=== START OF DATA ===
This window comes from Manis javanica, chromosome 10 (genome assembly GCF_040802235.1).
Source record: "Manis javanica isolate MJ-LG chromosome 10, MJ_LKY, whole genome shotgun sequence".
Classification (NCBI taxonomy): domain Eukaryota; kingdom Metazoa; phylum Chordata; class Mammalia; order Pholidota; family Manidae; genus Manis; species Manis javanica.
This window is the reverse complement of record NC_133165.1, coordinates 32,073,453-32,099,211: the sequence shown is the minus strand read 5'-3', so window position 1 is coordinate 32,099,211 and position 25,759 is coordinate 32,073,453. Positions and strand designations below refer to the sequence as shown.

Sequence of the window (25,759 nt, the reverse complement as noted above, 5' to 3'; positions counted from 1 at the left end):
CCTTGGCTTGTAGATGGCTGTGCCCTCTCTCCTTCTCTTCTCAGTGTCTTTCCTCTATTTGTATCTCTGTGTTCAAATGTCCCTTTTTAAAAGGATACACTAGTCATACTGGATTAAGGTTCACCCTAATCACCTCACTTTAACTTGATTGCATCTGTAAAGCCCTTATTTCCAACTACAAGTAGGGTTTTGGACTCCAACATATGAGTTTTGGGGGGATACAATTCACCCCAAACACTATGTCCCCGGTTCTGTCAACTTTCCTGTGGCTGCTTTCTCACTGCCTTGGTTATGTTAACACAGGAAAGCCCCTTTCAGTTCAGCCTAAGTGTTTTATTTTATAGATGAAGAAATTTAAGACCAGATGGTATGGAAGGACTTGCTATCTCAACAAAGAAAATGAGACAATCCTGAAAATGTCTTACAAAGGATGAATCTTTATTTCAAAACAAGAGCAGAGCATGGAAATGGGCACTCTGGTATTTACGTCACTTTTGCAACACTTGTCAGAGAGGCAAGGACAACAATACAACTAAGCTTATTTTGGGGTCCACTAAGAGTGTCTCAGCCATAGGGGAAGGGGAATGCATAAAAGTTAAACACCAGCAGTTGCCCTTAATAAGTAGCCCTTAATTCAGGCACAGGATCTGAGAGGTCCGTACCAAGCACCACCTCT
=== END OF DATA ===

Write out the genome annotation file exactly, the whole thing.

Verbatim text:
This window comes from Manis javanica, chromosome 10 (genome assembly GCF_040802235.1).
Source record: "Manis javanica isolate MJ-LG chromosome 10, MJ_LKY, whole genome shotgun sequence".
Classification (NCBI taxonomy): domain Eukaryota; kingdom Metazoa; phylum Chordata; class Mammalia; order Pholidota; family Manidae; genus Manis; species Manis javanica.
This window is the reverse complement of record NC_133165.1, coordinates 32,073,453-32,099,211: the sequence shown is the minus strand read 5'-3', so window position 1 is coordinate 32,099,211 and position 25,759 is coordinate 32,073,453. Positions and strand designations below refer to the sequence as shown.

Sequence of the window (25,759 nt, the reverse complement as noted above, 5' to 3'; positions counted from 1 at the left end):
CCTTGGCTTGTAGATGGCTGTGCCCTCTCTCCTTCTCTTCTCAGTGTCTTTCCTCTATTTGTATCTCTGTGTTCAAATGTCCCTTTTTAAAAGGATACACTAGTCATACTGGATTAAGGTTCACCCTAATCACCTCACTTTAACTTGATTGCATCTGTAAAGCCCTTATTTCCAACTACAAGTAGGGTTTTGGACTCCAACATATGAGTTTTGGGGGGATACAATTCACCCCAAACACTATGTCCCCGGTTCTGTCAACTTTCCTGTGGCTGCTTTCTCACTGCCTTGGTTATGTTAACACAGGAAAGCCCCTTTCAGTTCAGCCTAAGTGTTTTATTTTATAGATGAAGAAATTTAAGACCAGATGGTATGGAAGGACTTGCTATCTCAACAAAGAAAATGAGACAATCCTGAAAATGTCTTACAAAGGATGAATCTTTATTTCAAAACAAGAGCAGAGCATGGAAATGGGCACTCTGGTATTTACGTCACTTTTGCAACACTTGTCAGAGAGGCAAGGACAACAATACAACTAAGCTTATTTTGGGGTCCACTAAGAGTGTCTCAGCCATAGGGGAAGGGGAATGCATAAAAGTTAAACACCAGCAGTTGCCCTTAATAAGTAGCCCTTAATTCAGGCACAGGATCTGAGAGGTCCGTACCAAGCACCACCTCT